• (RP) IPA: /ˈtɒtə/
  • (America) IPA: /ˈtɑːtɚ/

totter (totters, present participle tottering; past and past participle tottered) (intransitive)

  1. To walk, move or stand unsteadily or falteringly; threatening to fall.
    The baby tottered from the table to the chair.
    The old man tottered out of the pub into the street.
    The car tottered on the edge of the cliff.
  2. (figurative) To be on the brink of collapse.
    • 1610–1611, William Shakespeare, “The Tempest”, in Mr. William Shakespeares Comedies, Histories, & Tragedies: Published According to the True Originall Copies (First Folio), London: Printed by Isaac Iaggard, and Ed[ward] Blount, published 1623, OCLC 606515358 ↗, [Act III, scene ii], page 11 ↗:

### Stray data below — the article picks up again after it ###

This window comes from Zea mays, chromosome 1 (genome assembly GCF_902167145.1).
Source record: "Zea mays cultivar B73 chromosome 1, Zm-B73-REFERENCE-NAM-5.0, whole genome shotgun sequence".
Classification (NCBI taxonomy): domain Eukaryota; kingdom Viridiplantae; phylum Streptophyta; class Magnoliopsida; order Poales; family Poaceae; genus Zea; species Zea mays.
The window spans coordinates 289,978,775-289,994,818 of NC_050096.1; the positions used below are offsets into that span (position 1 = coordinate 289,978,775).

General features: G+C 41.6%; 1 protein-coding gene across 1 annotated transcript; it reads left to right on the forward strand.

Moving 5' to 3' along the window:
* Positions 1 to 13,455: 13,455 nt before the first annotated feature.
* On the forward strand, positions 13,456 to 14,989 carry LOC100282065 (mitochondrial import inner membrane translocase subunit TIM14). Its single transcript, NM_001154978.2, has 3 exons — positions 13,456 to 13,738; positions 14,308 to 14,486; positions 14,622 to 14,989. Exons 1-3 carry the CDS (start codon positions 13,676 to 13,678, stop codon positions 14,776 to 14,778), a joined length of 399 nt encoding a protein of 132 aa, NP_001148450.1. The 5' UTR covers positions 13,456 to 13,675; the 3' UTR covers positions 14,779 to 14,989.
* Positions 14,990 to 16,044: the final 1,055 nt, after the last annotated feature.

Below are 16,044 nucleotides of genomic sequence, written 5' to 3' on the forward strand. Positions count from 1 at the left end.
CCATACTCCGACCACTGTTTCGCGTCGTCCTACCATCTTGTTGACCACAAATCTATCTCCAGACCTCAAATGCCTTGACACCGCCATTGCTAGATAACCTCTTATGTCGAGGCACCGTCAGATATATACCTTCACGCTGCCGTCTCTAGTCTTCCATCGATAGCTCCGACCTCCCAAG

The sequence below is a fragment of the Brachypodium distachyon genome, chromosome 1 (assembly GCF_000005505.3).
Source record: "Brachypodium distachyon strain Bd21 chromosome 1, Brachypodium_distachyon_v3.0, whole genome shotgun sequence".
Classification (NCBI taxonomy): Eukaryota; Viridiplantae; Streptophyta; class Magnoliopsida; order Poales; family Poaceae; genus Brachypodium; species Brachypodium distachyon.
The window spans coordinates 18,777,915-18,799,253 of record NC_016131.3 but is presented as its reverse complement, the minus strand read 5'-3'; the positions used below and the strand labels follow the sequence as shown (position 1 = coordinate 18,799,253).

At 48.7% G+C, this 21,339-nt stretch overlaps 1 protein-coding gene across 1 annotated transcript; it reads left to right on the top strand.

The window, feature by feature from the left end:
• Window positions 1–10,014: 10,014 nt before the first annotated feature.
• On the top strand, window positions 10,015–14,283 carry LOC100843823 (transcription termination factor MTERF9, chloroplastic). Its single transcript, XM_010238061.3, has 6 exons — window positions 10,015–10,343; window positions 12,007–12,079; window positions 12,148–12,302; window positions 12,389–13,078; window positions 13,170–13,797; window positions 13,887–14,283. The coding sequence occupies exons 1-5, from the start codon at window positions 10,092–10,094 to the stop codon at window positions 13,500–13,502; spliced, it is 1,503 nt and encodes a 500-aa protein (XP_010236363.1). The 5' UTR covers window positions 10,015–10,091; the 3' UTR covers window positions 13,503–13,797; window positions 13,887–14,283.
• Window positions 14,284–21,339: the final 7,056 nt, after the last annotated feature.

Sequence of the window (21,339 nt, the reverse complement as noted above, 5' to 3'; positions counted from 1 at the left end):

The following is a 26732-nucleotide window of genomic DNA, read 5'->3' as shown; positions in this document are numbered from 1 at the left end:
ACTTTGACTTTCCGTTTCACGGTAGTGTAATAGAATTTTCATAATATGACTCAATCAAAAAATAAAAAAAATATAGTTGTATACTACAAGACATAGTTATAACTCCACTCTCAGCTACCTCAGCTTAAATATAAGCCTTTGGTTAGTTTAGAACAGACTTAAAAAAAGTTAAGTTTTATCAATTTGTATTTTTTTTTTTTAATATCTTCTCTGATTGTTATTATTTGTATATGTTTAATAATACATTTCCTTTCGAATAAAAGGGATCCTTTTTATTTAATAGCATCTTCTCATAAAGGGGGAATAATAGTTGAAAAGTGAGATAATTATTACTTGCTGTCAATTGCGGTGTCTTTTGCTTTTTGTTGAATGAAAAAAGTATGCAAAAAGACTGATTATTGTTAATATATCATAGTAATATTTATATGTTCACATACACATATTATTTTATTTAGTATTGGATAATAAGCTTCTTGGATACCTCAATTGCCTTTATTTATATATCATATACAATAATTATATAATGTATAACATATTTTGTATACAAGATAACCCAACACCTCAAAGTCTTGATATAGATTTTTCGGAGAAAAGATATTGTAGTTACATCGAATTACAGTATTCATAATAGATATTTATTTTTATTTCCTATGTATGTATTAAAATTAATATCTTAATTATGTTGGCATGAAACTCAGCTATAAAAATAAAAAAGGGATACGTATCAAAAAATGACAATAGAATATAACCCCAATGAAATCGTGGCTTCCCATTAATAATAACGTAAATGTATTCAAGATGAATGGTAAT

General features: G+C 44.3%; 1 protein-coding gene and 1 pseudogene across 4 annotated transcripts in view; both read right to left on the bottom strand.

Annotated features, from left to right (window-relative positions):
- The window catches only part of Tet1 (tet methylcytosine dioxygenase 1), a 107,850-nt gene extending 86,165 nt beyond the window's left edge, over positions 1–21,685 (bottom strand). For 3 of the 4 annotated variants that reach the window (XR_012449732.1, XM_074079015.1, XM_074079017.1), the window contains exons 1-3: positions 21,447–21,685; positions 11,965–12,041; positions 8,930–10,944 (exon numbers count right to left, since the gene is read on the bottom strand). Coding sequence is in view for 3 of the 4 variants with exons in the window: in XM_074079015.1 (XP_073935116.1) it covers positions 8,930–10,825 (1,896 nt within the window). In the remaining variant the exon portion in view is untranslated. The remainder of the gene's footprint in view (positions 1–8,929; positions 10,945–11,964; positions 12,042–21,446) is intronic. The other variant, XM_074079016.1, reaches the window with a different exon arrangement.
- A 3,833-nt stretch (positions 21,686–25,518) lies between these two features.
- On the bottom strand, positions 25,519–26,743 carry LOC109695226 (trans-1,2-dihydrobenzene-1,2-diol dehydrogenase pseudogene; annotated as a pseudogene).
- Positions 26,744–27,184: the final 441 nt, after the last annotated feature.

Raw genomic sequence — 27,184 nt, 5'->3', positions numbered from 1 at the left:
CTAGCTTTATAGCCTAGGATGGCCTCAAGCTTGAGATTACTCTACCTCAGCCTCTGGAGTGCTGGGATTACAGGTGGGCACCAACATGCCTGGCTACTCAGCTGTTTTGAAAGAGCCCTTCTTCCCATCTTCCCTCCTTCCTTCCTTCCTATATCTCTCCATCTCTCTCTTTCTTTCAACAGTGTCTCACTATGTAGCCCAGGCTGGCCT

{...}}the folly of this Iland, they ſay there's but fiue vpon this Iſle ; we are three of them, if th' other two be brain'd like vs, the State totters.
  3. (archaic) To collect junk or scrap.
Synonyms Translations Noun

totter (plural totters)

  1. An unsteady movement or gait.
  2. (archaic) A rag and bone man.

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